Majority Leader Mitch Connell has failed in his attempt to get Republicans to rally around the Better Care Act. Moderates argue the bill is too draconian by limiting medicaid payments to states and increasing the number of uninsured individuals across the country. Conservatives argue the legislation is essentially Obamacare and doesn't solve the problems created by the previous administration's government takeover of healthcare.
In the aftermath, President Trump is repeating his calls for Republicans to eliminate the filibuster on legislation, arguing current rules allow a handful of Democrats to stonewall progress.
The Senate must go to a 51 vote majority instead of current 60 votes. Even parts of full Repeal need 60. 8 Dems control Senate. Crazy!— Donald J. Trump (@realDonaldTrump) July 18, 2017
This isn't the first time Trump has called for a change in the rules. He did the same in May.
The U.S. Senate should switch to 51 votes, immediately, and get Healthcare and TAX CUTS approved, fast and easy. Dems would do it, no doubt!— Donald J. Trump (@realDonaldTrump) May 30, 2017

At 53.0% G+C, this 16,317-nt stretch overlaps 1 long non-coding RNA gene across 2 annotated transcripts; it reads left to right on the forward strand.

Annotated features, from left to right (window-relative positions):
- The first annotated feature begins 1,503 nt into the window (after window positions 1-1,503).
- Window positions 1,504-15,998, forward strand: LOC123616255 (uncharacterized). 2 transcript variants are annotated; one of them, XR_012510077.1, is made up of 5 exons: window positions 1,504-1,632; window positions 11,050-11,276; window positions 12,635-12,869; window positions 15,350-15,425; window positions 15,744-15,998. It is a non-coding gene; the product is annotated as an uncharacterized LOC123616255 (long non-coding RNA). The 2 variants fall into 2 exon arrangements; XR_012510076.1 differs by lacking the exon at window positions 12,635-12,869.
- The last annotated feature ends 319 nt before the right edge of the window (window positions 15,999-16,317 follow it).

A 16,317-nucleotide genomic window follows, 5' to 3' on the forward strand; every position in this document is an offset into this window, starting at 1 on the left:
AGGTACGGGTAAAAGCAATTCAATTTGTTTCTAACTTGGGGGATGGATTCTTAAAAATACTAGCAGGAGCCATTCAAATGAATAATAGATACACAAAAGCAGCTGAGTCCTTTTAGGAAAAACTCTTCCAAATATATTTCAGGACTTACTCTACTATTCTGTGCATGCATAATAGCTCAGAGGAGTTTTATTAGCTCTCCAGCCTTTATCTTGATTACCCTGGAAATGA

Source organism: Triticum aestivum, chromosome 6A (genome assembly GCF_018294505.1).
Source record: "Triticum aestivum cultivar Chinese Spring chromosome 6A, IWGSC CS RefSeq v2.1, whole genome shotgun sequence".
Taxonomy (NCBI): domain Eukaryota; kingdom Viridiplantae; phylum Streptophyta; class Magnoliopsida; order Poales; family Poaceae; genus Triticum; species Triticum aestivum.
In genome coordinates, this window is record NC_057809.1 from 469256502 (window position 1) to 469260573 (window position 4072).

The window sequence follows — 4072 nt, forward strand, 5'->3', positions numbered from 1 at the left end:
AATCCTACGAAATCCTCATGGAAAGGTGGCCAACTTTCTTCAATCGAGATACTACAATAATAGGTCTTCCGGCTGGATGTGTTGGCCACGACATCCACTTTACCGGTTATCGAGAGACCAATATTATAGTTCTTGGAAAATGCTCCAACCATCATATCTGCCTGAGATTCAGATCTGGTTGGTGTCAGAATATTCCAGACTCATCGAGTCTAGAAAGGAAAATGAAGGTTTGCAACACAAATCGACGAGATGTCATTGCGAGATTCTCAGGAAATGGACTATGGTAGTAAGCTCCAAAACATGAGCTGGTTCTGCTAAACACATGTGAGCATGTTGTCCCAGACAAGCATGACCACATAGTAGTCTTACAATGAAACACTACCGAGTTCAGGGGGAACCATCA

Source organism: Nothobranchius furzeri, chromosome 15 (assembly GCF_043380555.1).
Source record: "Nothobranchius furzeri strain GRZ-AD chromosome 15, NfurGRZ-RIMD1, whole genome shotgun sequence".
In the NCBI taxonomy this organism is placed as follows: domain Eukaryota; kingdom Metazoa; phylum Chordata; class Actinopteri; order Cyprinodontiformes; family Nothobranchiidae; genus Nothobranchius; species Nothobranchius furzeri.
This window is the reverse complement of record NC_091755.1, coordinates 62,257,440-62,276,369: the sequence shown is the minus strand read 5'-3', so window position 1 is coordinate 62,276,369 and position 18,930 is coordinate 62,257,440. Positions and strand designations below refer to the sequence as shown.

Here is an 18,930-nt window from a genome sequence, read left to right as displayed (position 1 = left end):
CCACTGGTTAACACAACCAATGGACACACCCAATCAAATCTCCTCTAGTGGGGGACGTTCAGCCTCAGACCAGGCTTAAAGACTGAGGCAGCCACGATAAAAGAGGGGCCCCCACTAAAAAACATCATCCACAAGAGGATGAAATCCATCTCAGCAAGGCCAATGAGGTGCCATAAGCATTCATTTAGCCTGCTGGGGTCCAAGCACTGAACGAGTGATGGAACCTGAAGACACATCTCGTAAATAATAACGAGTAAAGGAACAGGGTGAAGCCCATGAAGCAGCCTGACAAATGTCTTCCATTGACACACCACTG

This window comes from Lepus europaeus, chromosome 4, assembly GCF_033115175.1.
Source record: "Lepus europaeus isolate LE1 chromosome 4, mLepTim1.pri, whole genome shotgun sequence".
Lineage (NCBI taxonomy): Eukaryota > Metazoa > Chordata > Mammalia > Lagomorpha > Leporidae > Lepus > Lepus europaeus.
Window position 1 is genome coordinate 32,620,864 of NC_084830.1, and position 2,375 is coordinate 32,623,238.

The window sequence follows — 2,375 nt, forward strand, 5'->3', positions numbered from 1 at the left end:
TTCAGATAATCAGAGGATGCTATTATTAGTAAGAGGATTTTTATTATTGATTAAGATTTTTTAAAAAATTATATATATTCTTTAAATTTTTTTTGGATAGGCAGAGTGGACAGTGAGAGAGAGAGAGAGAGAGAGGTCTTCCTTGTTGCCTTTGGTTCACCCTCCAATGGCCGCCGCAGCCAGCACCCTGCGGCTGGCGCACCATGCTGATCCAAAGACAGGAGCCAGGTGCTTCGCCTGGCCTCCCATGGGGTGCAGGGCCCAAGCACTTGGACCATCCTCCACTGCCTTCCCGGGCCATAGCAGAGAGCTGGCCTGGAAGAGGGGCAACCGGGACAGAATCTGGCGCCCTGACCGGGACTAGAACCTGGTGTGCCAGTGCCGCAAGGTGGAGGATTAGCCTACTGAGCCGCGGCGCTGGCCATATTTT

Republicans have rejected this suggestion from the President, arguing Democrats will be back in power someday and capable of passing anything if the rules are changed.
The filibuster was eliminated for presidential nominees by former Majority Leader Harry Reid in 2013.
Senate Democrats took the dramatic step Thursday of eliminating filibusters for most nominations by presidents, a power play they said was necessary to fix a broken system but one that Republicans said will only rupture it further.
Democrats used a rare parliamentary move to change the rules so that federal judicial nominees and executive-office appointments can advance to confirmation votes by a simple majority of senators, rather than the 60-vote supermajority that has been the standard for nearly four decades.